New Facebook Whistleblower Says Company Undermined Efforts to Combat Hate Speech

© REUTERS / Dado RuvicA Facebook logo is displayed on a smartphone in this illustration taken January 6, 2020.
A Facebook logo is displayed on a smartphone in this illustration taken January 6, 2020. - Sputnik International, 1920, 23.10.2021
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Bad news keeps coming for Facebook as a new whistleblower is alleging that the company repeatedly ignored hate speech, misinformation and illicit behavior on the platform in an effort to maximize profit.
In an affidavit submitted on Friday under sworn testimony, a former member of Facebook’s Integrity team has shed light on a culture that prioritizes profit over widespread concern regarding the harm the platform is causing.

According to the affidavit, amid controversy surrounding Facebook’s impact on the 2016 US presidential election, a social media platform communications official, Tucker Bounds, allegedly said that “it will be a flash in the pan. Some legislators will get pissy. And then in a few weeks, they will move onto something else. Meanwhile we are printing money in the basement, and we are fine.”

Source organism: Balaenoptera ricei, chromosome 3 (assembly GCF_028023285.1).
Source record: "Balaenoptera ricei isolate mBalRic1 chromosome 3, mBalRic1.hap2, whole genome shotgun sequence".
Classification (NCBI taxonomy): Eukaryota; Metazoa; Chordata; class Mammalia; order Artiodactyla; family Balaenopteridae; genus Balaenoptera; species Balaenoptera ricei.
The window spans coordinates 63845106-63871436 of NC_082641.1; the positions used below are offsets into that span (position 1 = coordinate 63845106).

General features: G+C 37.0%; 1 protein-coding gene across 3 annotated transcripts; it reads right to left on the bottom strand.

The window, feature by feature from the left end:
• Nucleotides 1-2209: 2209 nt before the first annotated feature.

The whistleblower alleges that Facebook routinely undermined efforts to combat misinformation, hate speech, and problematic content over fear of angering the then-US president, Donald Trump, and the potential financial impact that could ensue.
A Facebook logo is displayed on a smartphone in this illustration taken January 6, 2020. - Sputnik International, 1920, 22.10.2021
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They were also highly critical of Facebook’s avoidance of policing online groups. Some groups which require an invitation to join are essentially hidden from the public eye. These groups, according to reports, have been used to facilitate illicit behavior and foster hate.
Gretchen Peters, a former journalist and leader of the Alliance to Counter Crime Online, said of Facebook that “Zuckerberg and other Facebook executives repeatedly claimed high rates of success in restricting illicit and toxic content — to lawmakers, regulators and investors — when in fact they knew the firm could not remove this content and remain profitable.”
The inner workings of Facebook, as expressed by Frances Haugen in her testimony to Congress at the beginning of October, are largely supported by the testimony of the new whistleblower. The new allegations have reportedly been brought to the Securities and Exchange Commission.
Facebook has denied the allegations.
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